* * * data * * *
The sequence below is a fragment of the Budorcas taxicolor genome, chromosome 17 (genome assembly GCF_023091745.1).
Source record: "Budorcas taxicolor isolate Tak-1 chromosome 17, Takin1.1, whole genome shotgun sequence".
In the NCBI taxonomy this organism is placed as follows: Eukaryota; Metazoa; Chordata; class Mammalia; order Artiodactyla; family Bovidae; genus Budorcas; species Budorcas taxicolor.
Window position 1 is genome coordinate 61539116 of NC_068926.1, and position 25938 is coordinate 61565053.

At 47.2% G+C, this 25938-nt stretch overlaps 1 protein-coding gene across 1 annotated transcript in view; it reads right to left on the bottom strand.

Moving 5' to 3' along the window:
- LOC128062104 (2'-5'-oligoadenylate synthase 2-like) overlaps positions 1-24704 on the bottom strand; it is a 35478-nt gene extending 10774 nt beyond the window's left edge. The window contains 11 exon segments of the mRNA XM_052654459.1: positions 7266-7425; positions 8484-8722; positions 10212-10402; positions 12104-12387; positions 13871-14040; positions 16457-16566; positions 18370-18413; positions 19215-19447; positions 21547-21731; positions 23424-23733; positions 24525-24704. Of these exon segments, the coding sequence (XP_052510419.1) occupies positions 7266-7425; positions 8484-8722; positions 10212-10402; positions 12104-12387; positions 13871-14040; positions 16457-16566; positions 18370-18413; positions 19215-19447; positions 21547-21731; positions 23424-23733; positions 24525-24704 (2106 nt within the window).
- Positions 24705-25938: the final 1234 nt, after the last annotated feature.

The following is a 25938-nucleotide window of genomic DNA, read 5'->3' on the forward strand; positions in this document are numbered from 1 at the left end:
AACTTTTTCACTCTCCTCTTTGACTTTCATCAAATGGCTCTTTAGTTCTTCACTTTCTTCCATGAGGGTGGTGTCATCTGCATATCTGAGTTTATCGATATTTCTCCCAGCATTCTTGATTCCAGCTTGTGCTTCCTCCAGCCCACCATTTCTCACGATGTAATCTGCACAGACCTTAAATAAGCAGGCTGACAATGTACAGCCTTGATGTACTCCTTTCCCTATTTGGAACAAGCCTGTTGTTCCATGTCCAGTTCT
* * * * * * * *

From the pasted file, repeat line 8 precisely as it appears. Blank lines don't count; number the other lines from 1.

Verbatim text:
- Positions 24705-25938: the final 1234 nt, after the last annotated feature.